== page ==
• Business locations with average transaction size < $20 have an average projection factor of 3.4
  • This compares to business locations with an average transaction size >$500, which have a projection factor of 2.4

So, what does this mean for Enigma customers?

First and foremost, it means that the card revenue estimates you are receiving from Enigma have become more accurate: we believe they are about 8% more accurate than before. The same is true for transaction counts and customer counts.

These improvements are effective as of 12/1/23, and will automatically flow into your next data delivery or API calls. You do not need to do anything different to start receiving these improvements. 

If there are businesses that you’ve been tracking over time, you may see some meaningful changes to the card revenue estimates. These changes are expected, and represent an improvement in the accuracy. You will not see any changes to growth rates based on these projection factor improvements, because the projection factors have been applied to all historical months in our time series.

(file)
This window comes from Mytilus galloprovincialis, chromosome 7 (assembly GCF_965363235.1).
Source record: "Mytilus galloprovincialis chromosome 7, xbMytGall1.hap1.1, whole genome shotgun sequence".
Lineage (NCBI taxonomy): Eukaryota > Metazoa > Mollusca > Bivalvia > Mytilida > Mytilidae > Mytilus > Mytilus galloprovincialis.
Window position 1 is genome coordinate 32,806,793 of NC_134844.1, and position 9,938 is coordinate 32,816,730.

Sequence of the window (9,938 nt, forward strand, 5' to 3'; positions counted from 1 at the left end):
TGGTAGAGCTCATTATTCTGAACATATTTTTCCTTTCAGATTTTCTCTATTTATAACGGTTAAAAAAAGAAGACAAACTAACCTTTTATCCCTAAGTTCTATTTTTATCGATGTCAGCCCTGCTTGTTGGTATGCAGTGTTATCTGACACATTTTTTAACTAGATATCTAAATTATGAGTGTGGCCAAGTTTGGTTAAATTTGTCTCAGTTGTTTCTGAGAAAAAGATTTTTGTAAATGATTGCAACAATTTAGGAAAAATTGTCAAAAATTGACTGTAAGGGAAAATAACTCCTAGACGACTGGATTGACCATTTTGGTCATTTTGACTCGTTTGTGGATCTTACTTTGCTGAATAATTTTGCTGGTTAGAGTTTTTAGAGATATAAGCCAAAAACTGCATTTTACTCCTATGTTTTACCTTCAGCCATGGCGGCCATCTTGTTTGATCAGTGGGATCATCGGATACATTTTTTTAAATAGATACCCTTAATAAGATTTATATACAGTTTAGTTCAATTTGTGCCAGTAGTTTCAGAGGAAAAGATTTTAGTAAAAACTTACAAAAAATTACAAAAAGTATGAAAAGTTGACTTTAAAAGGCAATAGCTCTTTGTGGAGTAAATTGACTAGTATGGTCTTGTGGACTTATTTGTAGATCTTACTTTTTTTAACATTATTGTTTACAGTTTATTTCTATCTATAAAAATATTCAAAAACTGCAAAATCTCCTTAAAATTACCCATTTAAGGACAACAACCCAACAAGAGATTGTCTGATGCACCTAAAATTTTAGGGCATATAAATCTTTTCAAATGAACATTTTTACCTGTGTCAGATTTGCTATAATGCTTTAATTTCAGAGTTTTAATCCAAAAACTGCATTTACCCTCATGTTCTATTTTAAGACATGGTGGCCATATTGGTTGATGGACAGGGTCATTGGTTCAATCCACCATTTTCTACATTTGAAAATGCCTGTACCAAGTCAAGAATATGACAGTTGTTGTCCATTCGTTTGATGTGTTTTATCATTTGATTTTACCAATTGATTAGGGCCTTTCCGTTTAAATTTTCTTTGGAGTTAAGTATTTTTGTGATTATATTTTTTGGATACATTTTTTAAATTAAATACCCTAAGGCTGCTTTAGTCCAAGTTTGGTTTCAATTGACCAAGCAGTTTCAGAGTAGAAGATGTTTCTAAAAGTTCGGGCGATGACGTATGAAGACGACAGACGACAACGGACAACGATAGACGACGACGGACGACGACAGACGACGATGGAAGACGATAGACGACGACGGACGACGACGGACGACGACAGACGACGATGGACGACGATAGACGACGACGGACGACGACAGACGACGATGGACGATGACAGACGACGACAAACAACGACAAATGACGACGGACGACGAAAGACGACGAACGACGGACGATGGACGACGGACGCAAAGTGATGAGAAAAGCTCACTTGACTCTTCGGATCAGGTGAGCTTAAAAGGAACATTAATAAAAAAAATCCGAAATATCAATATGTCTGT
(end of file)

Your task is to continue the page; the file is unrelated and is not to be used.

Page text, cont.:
You can also expect card revenue accuracy to continue to improve from here, given that we started with a conservative model that we will continue to expand upon.

Stay tuned for more updates and product improvements as we continue to deliver on our mission of providing the most accurate revenues for private businesses across the US.

*This projection factor is derived by dividing the total credit and debit card transaction volume, according to the Fed, by the total transaction volume that Enigma sees.